Phylogenetic community assembly with the Fish Tree of Life

Jonathan Chang

Here’s a quick example to show how we could use the fishtree package to conduct some phylogenetic community analyses. First, we load fishtree and ensure that the other packages that we need are installed.

library(ape)
library(fishtree)
requireNamespace("rfishbase")
#> Loading required namespace: rfishbase
requireNamespace("picante")
#> Loading required namespace: picante
requireNamespace("geiger")
#> Loading required namespace: geiger
#> Registered S3 method overwritten by 'geiger':
#>   method            from
#>   unique.multiPhylo ape

Next we’ll start downloading some data from rfishbase. We’ll be seeing if reef-associated ray-finned fish species are clustered or overdispersed in the Atlantic, Pacific, and Indian Oceans.

# Get reef-associated species from the `species` table
reef_species <- rfishbase::species(fields = c("Species", "DemersPelag"))
reef_species <- reef_species[reef_species$DemersPelag == "reef-associated", ]

# Get native and endemic species from the Atlantic, Pacific, and Indian Oceans
eco <- rfishbase::ecosystem(species_list = reef_species$Species)
valid_idx <- eco$Status %in% c("native", "endemic") & eco$EcosystemName %in% c("Atlantic Ocean", "Pacific Ocean", "Indian Ocean") 
eco <- eco[valid_idx, c("Species", "EcosystemName")]

# Retrieve the phylogeny of only native reef species across all three oceans.
phy <- fishtree_phylogeny(species = eco$Species)
#> Warning: Requested 5788 but only found 3997 species. Missing names:
#> * Conger esculentus
#> * Lutjanus guttatus
#> * Lutjanus inermis
#> * Lutjanus jordani
#> * Lutjanus lemniscatus
#> * ...and 1786 others

We’ll have to clean up the data in a few ways before sending it to picante for analysis. First, we’ll need to convert our species-by-site data frame into a presence-absence matrix. We’ll use base::table for this, and use unclass to convert the table into a standard matrix object.

sample_matrix <- unclass(table(eco))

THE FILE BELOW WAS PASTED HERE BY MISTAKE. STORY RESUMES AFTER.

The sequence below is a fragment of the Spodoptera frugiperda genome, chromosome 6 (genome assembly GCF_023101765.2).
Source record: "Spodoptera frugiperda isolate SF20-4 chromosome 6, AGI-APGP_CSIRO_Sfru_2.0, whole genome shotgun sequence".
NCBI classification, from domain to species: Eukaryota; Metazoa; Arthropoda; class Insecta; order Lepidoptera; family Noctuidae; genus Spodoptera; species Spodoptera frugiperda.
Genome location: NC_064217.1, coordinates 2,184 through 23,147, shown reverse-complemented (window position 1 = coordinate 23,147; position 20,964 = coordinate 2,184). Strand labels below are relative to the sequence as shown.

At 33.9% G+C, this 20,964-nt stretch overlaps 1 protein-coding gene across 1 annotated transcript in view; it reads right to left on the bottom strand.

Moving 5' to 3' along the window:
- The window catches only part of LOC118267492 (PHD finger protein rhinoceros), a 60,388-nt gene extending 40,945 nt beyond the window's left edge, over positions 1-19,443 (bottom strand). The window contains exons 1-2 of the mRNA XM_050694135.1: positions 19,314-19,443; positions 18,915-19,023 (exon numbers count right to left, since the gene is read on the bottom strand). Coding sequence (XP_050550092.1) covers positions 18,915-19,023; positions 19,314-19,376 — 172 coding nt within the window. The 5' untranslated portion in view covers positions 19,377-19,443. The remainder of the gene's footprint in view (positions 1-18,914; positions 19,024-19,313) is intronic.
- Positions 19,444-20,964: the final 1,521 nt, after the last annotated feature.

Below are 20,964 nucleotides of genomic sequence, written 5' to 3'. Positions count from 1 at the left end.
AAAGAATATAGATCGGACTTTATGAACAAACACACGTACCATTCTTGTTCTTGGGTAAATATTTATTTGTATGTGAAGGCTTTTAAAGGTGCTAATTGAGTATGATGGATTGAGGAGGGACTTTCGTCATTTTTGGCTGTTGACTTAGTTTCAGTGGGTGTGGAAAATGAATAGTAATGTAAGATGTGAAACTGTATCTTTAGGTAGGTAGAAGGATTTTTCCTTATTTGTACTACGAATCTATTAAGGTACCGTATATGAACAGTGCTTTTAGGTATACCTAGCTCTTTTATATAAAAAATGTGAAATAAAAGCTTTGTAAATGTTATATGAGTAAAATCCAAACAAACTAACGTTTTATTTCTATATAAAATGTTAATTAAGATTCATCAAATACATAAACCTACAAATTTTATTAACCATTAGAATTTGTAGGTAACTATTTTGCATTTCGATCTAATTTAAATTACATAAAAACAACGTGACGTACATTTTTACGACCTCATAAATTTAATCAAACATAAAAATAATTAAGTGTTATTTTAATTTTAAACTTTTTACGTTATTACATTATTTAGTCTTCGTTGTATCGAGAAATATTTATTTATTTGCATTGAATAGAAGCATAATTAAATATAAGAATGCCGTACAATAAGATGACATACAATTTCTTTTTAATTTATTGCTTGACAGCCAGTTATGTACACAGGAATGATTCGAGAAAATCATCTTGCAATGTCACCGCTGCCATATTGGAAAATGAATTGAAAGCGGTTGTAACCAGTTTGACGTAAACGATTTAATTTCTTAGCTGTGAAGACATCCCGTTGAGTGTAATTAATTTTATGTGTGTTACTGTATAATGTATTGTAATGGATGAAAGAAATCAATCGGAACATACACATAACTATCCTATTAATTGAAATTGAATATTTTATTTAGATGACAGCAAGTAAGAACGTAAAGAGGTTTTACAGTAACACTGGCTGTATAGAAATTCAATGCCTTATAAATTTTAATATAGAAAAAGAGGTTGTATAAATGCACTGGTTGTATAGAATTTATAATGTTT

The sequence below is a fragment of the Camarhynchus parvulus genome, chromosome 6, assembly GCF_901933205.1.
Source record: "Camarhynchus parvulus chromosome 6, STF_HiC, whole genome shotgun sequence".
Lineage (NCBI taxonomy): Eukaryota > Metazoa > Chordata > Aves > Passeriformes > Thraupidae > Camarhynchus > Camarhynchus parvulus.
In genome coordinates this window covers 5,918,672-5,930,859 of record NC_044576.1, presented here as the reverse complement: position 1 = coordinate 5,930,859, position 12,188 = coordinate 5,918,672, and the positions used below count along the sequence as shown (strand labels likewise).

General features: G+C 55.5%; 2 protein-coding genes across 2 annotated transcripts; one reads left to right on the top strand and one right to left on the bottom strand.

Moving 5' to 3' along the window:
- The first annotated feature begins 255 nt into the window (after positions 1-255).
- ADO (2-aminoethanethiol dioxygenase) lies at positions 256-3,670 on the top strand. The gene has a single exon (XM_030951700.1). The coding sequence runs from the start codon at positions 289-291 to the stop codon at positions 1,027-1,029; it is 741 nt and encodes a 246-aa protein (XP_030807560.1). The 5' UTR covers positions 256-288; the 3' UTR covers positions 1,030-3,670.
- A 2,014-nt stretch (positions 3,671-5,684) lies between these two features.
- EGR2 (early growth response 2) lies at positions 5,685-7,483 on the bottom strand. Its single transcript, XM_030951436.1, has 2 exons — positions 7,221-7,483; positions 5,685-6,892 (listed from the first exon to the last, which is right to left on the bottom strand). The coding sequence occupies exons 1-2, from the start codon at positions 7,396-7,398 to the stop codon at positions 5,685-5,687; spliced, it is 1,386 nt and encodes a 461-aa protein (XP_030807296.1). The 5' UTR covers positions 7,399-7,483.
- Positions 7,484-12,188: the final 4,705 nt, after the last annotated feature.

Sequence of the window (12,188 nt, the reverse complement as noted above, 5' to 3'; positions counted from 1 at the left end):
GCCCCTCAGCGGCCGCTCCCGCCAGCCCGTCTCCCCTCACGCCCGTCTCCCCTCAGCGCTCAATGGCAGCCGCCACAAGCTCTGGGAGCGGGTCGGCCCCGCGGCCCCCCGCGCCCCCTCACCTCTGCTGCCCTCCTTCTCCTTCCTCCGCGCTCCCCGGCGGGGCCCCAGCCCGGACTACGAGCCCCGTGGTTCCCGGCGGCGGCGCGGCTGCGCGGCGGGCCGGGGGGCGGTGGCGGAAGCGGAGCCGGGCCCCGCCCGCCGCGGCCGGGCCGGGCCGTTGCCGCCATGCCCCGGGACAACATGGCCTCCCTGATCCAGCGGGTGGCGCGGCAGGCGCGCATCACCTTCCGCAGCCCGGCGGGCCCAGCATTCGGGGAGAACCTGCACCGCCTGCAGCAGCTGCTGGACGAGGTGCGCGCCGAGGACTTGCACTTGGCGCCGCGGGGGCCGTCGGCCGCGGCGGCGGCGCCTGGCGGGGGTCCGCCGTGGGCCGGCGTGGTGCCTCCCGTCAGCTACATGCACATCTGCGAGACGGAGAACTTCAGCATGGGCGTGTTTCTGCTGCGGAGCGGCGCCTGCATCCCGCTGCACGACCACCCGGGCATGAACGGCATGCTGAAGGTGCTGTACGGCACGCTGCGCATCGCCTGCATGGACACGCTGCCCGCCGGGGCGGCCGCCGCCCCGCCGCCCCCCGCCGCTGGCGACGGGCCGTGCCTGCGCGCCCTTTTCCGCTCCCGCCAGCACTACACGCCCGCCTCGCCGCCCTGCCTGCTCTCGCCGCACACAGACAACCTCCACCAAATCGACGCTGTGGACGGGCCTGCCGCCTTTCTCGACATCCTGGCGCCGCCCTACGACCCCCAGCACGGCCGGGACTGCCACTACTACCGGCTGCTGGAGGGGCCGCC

dimnames(sample_matrix)$Species <- gsub(" ", "_", dimnames(sample_matrix)$Species, fixed = TRUE)

Next, we’ll use geiger::name.check to ensure the tip labels of the phylogeny and the rows of the data matrix match each other.

nc <- geiger::name.check(phy, sample_matrix)
sample_matrix <- sample_matrix[!rownames(sample_matrix) %in% nc$data_not_tree, ]

Finally, we’ll generate the cophenetic matrix based on the phylogeny, and transpose the presence-absence matrix since picante likes its columns to be species and its rows to be sites.

cophen <- cophenetic(phy)
sample_matrix <- t(sample_matrix)

We’ll run ses.mpd and ses.mntd with only 100 iterations, to speed up the analysis. For a real analysis you would likely increase this to 1000, and possibly test other null models if your datasets have e.g., abundance information.

picante::ses.mpd(sample_matrix, cophen, null.model = "taxa.labels", runs = 99)
#>                ntaxa  mpd.obs mpd.rand.mean mpd.rand.sd mpd.obs.rank
#> Atlantic Ocean   637 238.3167      232.2084   1.8066282          100
#> Indian Ocean    1222 233.5305      231.8798   1.2929589           86
#> Pacific Ocean   1511 232.1380      231.8682   0.7284014           65
#>                mpd.obs.z mpd.obs.p runs
#> Atlantic Ocean 3.3810650      1.00   99
#> Indian Ocean   1.2766983      0.86   99
#> Pacific Ocean  0.3702948      0.65   99
picante::ses.mntd(sample_matrix, cophen, null.model = "taxa.labels", runs = 99)
#>                ntaxa mntd.obs mntd.rand.mean mntd.rand.sd mntd.obs.rank
#> Atlantic Ocean   637 41.62559       47.83711    1.4396703             1
#> Indian Ocean    1222 34.98367       37.89510    0.6658603             1
#> Pacific Ocean   1511 34.00154       34.90489    0.4914791             4
#>                mntd.obs.z mntd.obs.p runs
#> Atlantic Ocean  -4.314548       0.01   99
#> Indian Ocean    -4.372430       0.01   99
#> Pacific Ocean   -1.838023       0.04   99

The Atlantic and Indian Oceans are overdispersed using the MPD metric, and all three oceans are clustered under the MNTD metric. MNTD is thought to be more sensitive to patterns closer to the root of the tree. We can confirm these patterns visually:

plot(phy, show.tip.label = FALSE, no.margin = TRUE)
obj <- get("last_plot.phylo", .PlotPhyloEnv)

matr <- t(sample_matrix)[phy$tip.label, ]
xx <- obj$xx[1:obj$Ntip]
yy <- obj$yy[1:obj$Ntip]
cols <- c("#1b9e77", "#d95f02", "#7570b3")
for (ii in 1:ncol(matr)) {
  present_idx <- matr[, ii] == 1
  points(xx[present_idx] + ii, yy[present_idx], col = cols[ii], cex = 0.1)
}